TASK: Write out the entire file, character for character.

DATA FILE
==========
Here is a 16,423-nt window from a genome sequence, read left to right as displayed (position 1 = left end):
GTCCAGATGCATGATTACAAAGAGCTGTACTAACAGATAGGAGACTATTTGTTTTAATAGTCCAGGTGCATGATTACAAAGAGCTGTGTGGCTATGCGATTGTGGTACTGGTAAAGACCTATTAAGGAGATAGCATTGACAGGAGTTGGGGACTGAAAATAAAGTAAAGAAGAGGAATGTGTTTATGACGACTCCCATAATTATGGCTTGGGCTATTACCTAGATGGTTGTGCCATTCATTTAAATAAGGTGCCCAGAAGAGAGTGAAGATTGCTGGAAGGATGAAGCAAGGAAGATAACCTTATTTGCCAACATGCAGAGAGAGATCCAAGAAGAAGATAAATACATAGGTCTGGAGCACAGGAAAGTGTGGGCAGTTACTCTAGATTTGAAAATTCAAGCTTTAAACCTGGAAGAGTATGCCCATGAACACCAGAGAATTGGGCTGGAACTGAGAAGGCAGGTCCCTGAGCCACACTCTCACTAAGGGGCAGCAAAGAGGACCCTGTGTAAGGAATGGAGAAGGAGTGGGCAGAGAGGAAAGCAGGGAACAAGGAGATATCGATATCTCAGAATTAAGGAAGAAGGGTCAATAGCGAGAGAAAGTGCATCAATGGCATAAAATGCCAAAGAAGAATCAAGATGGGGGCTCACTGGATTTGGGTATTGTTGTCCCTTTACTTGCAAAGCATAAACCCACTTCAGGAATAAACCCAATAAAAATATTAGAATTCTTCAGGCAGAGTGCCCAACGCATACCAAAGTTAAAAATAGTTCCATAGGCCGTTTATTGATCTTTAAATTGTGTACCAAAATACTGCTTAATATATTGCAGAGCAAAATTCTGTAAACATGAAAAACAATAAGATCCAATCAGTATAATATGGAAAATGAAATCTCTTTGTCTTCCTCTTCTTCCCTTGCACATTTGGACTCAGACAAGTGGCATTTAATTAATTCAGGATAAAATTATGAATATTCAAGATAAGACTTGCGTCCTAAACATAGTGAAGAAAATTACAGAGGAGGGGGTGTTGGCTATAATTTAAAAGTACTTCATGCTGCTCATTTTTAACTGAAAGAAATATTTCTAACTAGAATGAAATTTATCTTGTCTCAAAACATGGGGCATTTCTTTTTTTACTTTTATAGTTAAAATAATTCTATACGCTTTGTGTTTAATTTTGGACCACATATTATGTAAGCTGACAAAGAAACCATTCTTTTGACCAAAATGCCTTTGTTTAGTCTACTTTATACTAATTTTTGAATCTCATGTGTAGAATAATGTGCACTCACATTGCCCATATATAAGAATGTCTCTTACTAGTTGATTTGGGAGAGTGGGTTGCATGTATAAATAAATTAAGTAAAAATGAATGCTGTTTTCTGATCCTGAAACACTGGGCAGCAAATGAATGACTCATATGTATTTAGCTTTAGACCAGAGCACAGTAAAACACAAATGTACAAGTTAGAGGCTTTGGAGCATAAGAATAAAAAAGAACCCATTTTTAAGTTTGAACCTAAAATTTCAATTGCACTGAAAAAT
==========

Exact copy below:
Here is a 16,423-nt window from a genome sequence, read left to right as displayed (position 1 = left end):
GTCCAGATGCATGATTACAAAGAGCTGTACTAACAGATAGGAGACTATTTGTTTTAATAGTCCAGGTGCATGATTACAAAGAGCTGTGTGGCTATGCGATTGTGGTACTGGTAAAGACCTATTAAGGAGATAGCATTGACAGGAGTTGGGGACTGAAAATAAAGTAAAGAAGAGGAATGTGTTTATGACGACTCCCATAATTATGGCTTGGGCTATTACCTAGATGGTTGTGCCATTCATTTAAATAAGGTGCCCAGAAGAGAGTGAAGATTGCTGGAAGGATGAAGCAAGGAAGATAACCTTATTTGCCAACATGCAGAGAGAGATCCAAGAAGAAGATAAATACATAGGTCTGGAGCACAGGAAAGTGTGGGCAGTTACTCTAGATTTGAAAATTCAAGCTTTAAACCTGGAAGAGTATGCCCATGAACACCAGAGAATTGGGCTGGAACTGAGAAGGCAGGTCCCTGAGCCACACTCTCACTAAGGGGCAGCAAAGAGGACCCTGTGTAAGGAATGGAGAAGGAGTGGGCAGAGAGGAAAGCAGGGAACAAGGAGATATCGATATCTCAGAATTAAGGAAGAAGGGTCAATAGCGAGAGAAAGTGCATCAATGGCATAAAATGCCAAAGAAGAATCAAGATGGGGGCTCACTGGATTTGGGTATTGTTGTCCCTTTACTTGCAAAGCATAAACCCACTTCAGGAATAAACCCAATAAAAATATTAGAATTCTTCAGGCAGAGTGCCCAACGCATACCAAAGTTAAAAATAGTTCCATAGGCCGTTTATTGATCTTTAAATTGTGTACCAAAATACTGCTTAATATATTGCAGAGCAAAATTCTGTAAACATGAAAAACAATAAGATCCAATCAGTATAATATGGAAAATGAAATCTCTTTGTCTTCCTCTTCTTCCCTTGCACATTTGGACTCAGACAAGTGGCATTTAATTAATTCAGGATAAAATTATGAATATTCAAGATAAGACTTGCGTCCTAAACATAGTGAAGAAAATTACAGAGGAGGGGGTGTTGGCTATAATTTAAAAGTACTTCATGCTGCTCATTTTTAACTGAAAGAAATATTTCTAACTAGAATGAAATTTATCTTGTCTCAAAACATGGGGCATTTCTTTTTTTACTTTTATAGTTAAAATAATTCTATACGCTTTGTGTTTAATTTTGGACCACATATTATGTAAGCTGACAAAGAAACCATTCTTTTGACCAAAATGCCTTTGTTTAGTCTACTTTATACTAATTTTTGAATCTCATGTGTAGAATAATGTGCACTCACATTGCCCATATATAAGAATGTCTCTTACTAGTTGATTTGGGAGAGTGGGTTGCATGTATAAATAAATTAAGTAAAAATGAATGCTGTTTTCTGATCCTGAAACACTGGGCAGCAAATGAATGACTCATATGTATTTAGCTTTAGACCAGAGCACAGTAAAACACAAATGTACAAGTTAGAGGCTTTGGAGCATAAGAATAAAAAAGAACCCATTTTTAAGTTTGAACCTAAAATTTCAATTGCACTGAAAAAT